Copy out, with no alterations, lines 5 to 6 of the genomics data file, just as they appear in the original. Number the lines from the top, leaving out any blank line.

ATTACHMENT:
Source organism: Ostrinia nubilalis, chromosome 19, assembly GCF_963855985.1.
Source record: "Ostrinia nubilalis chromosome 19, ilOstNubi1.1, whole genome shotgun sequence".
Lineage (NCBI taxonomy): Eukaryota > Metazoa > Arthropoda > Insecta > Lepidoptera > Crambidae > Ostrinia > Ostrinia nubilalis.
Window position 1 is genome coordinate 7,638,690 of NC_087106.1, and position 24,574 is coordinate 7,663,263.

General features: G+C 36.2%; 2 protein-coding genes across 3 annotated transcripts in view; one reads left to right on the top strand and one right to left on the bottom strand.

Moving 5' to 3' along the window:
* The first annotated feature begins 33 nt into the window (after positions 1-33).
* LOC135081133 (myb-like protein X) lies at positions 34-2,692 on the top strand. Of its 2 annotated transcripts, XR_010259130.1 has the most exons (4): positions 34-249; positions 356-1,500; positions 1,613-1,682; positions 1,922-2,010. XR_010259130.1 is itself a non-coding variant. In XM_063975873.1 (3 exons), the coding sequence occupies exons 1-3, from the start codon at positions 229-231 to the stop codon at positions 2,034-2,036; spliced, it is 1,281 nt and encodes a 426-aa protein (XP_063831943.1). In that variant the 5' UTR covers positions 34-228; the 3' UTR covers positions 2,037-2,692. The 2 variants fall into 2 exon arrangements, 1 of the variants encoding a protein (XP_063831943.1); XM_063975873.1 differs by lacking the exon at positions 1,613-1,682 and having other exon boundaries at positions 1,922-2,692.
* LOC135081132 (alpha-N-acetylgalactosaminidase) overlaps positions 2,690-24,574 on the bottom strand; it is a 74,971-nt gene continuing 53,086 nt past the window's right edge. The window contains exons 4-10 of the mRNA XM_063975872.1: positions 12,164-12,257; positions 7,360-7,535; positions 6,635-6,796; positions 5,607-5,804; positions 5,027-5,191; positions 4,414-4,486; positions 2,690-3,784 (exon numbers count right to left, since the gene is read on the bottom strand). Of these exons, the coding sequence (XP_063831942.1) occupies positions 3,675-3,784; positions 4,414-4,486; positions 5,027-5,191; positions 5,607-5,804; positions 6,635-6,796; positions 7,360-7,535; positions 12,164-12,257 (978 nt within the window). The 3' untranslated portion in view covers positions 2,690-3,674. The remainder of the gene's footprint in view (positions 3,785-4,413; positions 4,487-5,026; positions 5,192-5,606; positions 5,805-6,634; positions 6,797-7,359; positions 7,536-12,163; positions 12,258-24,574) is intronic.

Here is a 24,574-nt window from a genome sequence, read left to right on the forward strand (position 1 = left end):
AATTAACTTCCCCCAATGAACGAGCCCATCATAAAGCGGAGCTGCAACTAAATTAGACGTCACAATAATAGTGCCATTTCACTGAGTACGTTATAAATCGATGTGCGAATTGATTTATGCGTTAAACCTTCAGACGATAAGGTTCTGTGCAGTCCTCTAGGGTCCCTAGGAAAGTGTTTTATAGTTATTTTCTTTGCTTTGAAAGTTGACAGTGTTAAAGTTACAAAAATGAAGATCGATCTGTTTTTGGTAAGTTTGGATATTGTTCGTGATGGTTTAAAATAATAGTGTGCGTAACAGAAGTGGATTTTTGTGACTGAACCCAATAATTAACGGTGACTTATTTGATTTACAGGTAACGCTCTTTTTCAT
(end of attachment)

General features: G+C 36.2%; 2 protein-coding genes across 3 annotated transcripts in view; one reads left to right on the top strand and one right to left on the bottom strand.

Moving 5' to 3' along the window: